I'll ask the other 3 councillors who were there for their thoughts, as I only caught the first half-hour of that (so I only saw the first presentation). Being wary of IT vendors getting huffy (or litigious) about me publishing any honest thoughts about their products or services, I'll say only that I think the Council officers putting together the requirements for this have a perfectly good case for a corporate complaints-handling system (which may stop some people getting so frustrated that they resort to seeking help from councillors - although perhaps we do actually want to hear about how services fail people). But I don't think they really understand the nature of what councillors do (or should do?) about handling casework, and how we use it to influence scrutiny, campaigning, or recognising wider issues (that surface as personal cases) that need some political input. And many of the things people contact local councillors about aren't run by the Council - they're transport services, or health services, or roads looked-after by TfL, or things that should be referred to the right MP.
I'm sure that sounds much too cynical, but I've watched them misunderstand casework for about 13 years so far... so I suppose I am.
29 October 2006
The View from the Station
I don't use the train to commute every day, but I noticed a few days ago that someone (who?) has at least addressed one of the minor things that made it unpleasant to use. The pavement at the foot of the steps down from platform 2 has been tarmacced(sp?), and all the big puddles and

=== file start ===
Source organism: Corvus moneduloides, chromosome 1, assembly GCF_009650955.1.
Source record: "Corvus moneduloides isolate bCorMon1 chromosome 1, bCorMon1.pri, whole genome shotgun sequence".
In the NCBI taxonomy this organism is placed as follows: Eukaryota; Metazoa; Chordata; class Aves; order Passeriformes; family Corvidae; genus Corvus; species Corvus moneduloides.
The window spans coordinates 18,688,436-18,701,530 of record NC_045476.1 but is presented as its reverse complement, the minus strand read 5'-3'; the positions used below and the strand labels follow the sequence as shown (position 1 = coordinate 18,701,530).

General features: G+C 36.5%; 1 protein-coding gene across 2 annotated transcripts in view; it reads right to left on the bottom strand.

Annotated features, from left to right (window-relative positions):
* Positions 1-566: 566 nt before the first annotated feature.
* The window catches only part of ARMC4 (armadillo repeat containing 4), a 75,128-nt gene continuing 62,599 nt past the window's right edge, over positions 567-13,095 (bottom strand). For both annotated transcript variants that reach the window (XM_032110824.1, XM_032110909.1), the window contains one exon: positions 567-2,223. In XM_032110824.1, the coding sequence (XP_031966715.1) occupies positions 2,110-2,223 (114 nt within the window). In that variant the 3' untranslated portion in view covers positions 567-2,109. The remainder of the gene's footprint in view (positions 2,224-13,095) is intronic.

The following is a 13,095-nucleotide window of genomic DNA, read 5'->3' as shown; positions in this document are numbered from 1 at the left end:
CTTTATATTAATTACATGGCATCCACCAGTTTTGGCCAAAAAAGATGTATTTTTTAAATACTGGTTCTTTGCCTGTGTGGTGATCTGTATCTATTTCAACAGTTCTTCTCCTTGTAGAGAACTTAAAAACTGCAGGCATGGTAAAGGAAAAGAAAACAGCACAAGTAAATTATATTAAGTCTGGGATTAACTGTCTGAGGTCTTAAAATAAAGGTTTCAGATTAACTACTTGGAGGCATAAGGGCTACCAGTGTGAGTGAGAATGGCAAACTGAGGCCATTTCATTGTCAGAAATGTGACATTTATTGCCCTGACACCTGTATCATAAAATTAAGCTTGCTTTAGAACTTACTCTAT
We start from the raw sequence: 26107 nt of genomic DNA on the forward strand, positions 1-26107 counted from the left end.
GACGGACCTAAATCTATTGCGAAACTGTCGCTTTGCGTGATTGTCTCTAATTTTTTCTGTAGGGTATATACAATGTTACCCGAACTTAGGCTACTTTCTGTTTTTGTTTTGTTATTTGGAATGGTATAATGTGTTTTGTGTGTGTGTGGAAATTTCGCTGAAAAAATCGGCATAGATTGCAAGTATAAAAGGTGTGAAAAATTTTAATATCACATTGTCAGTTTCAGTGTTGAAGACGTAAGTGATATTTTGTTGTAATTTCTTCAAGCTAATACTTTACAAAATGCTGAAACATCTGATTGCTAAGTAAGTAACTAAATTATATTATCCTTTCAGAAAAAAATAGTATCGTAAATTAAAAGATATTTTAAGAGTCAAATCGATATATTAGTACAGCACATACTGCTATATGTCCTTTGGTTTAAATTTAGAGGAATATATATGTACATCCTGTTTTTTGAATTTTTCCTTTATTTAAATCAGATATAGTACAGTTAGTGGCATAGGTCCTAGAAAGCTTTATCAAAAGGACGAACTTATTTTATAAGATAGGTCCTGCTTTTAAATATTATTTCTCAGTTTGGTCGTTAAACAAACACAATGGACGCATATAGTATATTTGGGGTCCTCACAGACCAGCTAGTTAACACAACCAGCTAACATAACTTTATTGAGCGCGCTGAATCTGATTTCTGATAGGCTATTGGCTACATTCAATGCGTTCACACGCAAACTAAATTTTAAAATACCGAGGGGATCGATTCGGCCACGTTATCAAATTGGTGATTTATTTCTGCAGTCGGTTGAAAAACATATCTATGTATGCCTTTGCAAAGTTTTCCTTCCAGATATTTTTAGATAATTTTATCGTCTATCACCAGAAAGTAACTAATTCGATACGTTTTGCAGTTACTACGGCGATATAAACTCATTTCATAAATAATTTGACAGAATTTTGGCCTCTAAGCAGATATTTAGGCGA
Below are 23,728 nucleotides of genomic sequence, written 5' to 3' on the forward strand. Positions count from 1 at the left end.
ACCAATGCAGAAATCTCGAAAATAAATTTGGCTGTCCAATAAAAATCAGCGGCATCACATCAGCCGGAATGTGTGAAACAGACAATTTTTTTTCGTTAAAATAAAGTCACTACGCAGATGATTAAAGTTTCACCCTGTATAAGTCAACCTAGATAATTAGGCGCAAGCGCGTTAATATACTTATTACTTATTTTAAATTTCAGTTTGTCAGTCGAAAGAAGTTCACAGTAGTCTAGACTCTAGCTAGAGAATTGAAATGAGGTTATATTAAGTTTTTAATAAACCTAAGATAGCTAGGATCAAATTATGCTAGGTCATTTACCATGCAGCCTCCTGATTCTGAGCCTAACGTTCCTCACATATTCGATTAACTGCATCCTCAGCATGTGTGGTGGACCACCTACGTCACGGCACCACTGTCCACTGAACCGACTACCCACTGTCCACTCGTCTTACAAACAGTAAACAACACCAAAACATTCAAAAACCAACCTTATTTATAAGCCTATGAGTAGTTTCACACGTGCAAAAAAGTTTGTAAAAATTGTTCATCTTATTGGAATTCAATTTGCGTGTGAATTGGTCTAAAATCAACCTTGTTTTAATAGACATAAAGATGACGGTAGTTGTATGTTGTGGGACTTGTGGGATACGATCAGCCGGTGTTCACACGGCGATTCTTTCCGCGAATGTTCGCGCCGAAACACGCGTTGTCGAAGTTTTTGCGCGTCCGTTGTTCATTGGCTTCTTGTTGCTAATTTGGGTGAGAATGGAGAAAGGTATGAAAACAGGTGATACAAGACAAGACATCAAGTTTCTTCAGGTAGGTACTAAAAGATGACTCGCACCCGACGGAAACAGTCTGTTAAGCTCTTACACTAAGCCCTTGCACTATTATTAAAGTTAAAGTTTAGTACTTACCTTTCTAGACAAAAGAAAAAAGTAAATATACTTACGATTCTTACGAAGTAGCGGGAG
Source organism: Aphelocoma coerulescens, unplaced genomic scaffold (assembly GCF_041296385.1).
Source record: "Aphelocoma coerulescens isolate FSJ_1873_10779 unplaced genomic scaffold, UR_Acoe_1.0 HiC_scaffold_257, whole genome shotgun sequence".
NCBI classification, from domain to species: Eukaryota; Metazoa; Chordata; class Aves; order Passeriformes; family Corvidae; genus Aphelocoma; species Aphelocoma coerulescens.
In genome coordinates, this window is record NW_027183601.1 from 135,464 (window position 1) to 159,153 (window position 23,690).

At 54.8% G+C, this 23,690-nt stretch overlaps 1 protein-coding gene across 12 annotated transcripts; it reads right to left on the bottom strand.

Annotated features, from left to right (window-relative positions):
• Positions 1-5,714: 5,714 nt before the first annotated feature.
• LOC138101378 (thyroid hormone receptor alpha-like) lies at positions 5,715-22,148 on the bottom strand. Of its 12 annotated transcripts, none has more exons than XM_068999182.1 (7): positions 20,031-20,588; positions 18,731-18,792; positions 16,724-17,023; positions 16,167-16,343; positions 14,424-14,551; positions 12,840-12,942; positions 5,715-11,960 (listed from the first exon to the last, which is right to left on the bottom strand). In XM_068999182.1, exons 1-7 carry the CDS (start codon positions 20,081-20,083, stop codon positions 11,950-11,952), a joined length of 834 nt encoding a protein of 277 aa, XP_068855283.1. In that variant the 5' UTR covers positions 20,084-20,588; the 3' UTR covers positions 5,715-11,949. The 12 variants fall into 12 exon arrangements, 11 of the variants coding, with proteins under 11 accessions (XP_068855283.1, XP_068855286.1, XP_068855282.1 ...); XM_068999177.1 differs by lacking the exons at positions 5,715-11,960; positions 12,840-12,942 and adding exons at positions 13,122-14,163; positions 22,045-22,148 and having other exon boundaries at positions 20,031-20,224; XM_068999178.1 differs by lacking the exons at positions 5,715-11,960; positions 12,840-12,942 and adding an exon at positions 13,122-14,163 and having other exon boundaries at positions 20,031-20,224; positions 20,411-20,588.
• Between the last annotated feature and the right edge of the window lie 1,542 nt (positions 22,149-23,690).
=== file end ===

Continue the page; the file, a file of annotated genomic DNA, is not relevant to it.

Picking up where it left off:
trip hazards are gone!
Of more potential impact on the Perry Vale side of the station is the likely development on the Finches site. I'll make no comment on what I think about the proposed flats (because it may well come to my Planning Committee). I did ask the developers to produce another simulated photo,
to show the impact on the view across Christchurch from the vantage point of platform 1 of the station (a place where a significant number of Perry Vale and Forest Hill residents must spend a while, every weekday). A vast A3-sized booklet duly arrived in my post, with more photos than the Alice's Restaurant crime-scene (the photograph, the photographer taking the photo, the paint-mark showing the spot from which the photographer took the photo...) ; but they chose one of the few spots from which you can't see the bloody church anyway! - demonstrating (I presume) that the impact of their development on the 'local strategic view' will be zero, as long it's a rainy day and you're one of those passengers who huddles under the footbridge!
So my todo list for this afternoon (I think that's when the sun should be in the same place) includes going to the station and taking some photos of Christchurch myself, if only to prove that I can see it from (most of) the platform.
09 October 2006
So far, and yet so near
Oh no! A month's gap without blogging anything! Have I been in a coma? Have I been totally neglecting my councillor-ing duties? No, in fact I've done lots, but have felt short of either the time or the motivation to write about them.
Right now, ironically, I have most of a week 'off' from doing anything as a councillor. My job has taken me to Dallas for the week, to the Educause 2006 Conference, to present a panel session about access to online content for the UK education community. Of course the Internet connectivity from the conference (and from any self-respecting US city hotel) should be excellent, so I'll try and do some catching-up, starting with a couple of interesting (and useful) events last week.